What Can We Learn About Physical Capability from the US Army?

The US Army is one of the most capable fighting forces in the world, and that’s partly because the Army trains its individuals both mentally and physically. 

If you’re looking to get into shape, or if you don’t think you’ll ever be able to do more than a few push-ups... You need to take some lessons about physical capability from the US Army’s playbook: 

We Can All Go Farther Than We Imagine

The US Army takes overweight, out of shape, and neurotic people every year and whips them into a fighting force that is recognized and respected around the world.

They do this through a general training regimen that prioritizes:

Cardiovascular Health

Intense Muscle-Building Exercises

Practical Strength

As a result, thousands of people every year learn that their physical capabilities are far beyond what they originally thought.

They may have thought that they’d never be able to get muscles to be proud of or enough strength to lift more than 100 pounds, but they do!  

The U.S. Army shows that physical capability is, in large part, determined by attitude and motivation.

We’re all less limited by our physical bodies than we expect.

All Humans Can Meet Some Standards of Fitness

The US Army also shows that physical capability can mean slightly different things for different people.

While holistic physical goals like good cardiovascular health and the ability to lift certain items or pieces of machinery are important; physical capability can be emphasized or relaxed for certain individuals as opposed to others.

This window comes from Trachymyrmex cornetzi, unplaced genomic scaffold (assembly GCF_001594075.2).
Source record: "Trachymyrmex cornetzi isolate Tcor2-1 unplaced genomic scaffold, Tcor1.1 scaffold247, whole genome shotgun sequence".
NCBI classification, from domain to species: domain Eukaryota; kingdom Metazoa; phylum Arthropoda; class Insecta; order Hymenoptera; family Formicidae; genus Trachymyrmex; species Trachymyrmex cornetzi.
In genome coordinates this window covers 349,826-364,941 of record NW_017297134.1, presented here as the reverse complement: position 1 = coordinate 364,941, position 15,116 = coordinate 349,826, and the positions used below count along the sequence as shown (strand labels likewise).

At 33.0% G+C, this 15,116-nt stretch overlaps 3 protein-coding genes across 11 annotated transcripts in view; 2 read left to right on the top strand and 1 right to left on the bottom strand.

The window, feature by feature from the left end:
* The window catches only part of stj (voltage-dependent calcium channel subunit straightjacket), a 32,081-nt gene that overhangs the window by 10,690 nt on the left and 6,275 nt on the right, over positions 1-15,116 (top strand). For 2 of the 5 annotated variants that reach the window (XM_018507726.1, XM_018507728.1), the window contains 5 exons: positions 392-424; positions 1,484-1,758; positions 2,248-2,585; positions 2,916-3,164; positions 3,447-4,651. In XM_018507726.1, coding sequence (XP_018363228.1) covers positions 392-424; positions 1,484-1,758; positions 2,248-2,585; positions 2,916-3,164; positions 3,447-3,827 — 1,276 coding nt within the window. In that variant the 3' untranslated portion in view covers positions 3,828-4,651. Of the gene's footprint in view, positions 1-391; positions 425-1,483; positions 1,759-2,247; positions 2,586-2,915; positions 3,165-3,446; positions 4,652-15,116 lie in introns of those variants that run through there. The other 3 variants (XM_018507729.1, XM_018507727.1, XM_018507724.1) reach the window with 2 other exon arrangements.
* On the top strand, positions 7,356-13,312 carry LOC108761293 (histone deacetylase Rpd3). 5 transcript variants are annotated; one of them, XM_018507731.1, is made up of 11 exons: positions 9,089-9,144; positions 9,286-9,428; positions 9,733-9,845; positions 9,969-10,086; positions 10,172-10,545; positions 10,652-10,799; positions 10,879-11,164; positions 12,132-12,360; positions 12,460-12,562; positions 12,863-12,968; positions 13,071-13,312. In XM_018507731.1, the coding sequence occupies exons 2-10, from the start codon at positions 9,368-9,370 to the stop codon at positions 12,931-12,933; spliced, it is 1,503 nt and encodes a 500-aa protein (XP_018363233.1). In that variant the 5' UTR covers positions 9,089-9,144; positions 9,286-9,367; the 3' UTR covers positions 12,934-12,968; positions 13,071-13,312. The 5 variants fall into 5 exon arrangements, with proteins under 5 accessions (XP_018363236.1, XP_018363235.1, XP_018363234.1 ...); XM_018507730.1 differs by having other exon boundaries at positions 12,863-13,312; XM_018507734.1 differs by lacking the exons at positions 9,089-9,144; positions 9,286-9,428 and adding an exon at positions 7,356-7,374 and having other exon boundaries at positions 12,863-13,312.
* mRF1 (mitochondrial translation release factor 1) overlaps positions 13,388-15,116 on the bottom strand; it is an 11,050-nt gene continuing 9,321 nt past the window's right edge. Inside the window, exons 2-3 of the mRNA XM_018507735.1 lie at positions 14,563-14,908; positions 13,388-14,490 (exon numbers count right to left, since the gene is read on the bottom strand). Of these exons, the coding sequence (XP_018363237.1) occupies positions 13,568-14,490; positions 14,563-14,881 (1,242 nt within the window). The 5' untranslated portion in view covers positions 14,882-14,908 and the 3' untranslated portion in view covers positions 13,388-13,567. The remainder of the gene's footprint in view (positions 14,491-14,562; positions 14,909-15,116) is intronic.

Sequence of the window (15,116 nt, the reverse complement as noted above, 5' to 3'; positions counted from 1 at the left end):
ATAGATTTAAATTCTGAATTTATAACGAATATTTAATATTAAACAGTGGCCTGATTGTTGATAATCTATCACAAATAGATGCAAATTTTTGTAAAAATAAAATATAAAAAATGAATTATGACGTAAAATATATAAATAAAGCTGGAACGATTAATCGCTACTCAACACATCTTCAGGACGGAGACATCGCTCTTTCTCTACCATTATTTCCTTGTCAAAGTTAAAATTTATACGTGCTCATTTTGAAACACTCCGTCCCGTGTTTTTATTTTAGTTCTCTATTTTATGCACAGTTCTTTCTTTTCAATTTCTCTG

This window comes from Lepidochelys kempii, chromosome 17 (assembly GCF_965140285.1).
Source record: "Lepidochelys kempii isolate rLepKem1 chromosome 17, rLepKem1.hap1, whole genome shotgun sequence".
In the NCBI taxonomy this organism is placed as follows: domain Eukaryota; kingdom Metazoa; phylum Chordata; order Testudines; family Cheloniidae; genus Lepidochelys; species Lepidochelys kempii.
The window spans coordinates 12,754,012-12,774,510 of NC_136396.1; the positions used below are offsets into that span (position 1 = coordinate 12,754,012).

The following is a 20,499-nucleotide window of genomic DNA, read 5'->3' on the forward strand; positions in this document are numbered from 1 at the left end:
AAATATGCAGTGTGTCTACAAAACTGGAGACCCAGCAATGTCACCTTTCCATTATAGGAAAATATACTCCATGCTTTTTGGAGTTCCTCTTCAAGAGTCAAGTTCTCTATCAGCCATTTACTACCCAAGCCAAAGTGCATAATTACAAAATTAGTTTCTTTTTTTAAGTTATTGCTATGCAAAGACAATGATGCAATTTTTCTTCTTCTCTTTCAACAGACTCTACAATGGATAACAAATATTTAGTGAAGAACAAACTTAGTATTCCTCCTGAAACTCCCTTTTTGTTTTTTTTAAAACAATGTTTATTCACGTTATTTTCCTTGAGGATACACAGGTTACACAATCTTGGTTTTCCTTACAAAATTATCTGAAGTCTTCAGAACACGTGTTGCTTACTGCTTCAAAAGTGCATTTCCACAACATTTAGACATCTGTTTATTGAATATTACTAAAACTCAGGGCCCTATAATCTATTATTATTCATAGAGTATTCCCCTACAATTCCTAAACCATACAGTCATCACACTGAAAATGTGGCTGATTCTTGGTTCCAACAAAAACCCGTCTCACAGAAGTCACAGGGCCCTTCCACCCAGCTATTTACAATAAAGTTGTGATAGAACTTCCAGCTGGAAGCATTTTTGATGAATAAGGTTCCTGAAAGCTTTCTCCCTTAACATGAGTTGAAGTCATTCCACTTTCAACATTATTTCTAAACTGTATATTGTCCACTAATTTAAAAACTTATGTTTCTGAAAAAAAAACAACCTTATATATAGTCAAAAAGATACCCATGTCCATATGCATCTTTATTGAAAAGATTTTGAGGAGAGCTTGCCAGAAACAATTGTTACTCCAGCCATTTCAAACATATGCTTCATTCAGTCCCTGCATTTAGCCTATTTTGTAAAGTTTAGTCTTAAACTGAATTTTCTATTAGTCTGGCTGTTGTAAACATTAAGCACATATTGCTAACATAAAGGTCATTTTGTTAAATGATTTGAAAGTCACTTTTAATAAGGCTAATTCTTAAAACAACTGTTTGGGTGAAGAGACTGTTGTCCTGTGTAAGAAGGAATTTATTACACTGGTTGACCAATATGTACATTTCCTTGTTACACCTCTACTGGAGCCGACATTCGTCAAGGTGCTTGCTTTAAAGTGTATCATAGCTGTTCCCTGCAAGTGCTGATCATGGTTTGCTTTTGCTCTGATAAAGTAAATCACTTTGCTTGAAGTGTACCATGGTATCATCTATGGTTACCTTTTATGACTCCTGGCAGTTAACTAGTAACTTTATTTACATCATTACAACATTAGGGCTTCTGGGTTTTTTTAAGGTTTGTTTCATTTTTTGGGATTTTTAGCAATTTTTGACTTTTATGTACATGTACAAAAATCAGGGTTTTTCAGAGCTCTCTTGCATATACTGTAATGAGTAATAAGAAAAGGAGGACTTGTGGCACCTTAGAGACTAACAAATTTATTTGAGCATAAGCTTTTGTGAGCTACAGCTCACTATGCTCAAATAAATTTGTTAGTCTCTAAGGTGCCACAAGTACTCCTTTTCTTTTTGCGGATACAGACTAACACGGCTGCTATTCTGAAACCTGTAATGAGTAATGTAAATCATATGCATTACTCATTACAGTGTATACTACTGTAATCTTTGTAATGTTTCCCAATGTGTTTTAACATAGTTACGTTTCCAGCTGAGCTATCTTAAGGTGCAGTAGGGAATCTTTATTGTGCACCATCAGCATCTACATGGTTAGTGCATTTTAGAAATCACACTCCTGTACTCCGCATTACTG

Take men and women, for example. Men dominate when it comes to physical strength, and especially upper body strength.

However, that doesn’t mean women can’t become comparatively fit to their male counterparts– since women physiologically have smaller muscles, fitness for them means performing fewer push-ups in a session.

Fitness means, in effect, going as far as you can, yet not necessarily as far as everyone else can.

Furthermore, women are more physically capable than men when it comes to flexibility and, at times, core strength (with certain exercises).

All this goes to show that everyone can meet at least some standards of fitness – not everyone should try to become a bulky Navy SEAL, but that doesn’t mean you can’t reach your maximum physical capabilities!

Physical Capability is More Than Just Pushup Counts

In the US Army, physical fitness is measured in a variety of ways, especially because both men and women are allowed to serve our great country. 

Because of this, managing to parse a high number of push-ups doesn’t necessarily mean you are physically capable.

Instead, the military prioritizes practical strength – getting huge muscles isn’t the point.

The Army’s training guarantees that every one of its service members has enough strength to do the job, which usually means carrying lots of heavy gear or being able to drag a comrade out of the mud during a combat situation.

In this way, physical capability really means practical strength, not how much you can bench at the gym. We can use this lesson in our own workouts, or as you work outdoors and develop a quiet strength that isn’t as flashy as the stuff you see on TV.

All in all, most of us can learn a lot from the U.S. Army, especially when it comes to physical fitness. Go for personal goals and aim at becoming physically capable, whatever that means for your unique abilities!

Thanks for reading,  


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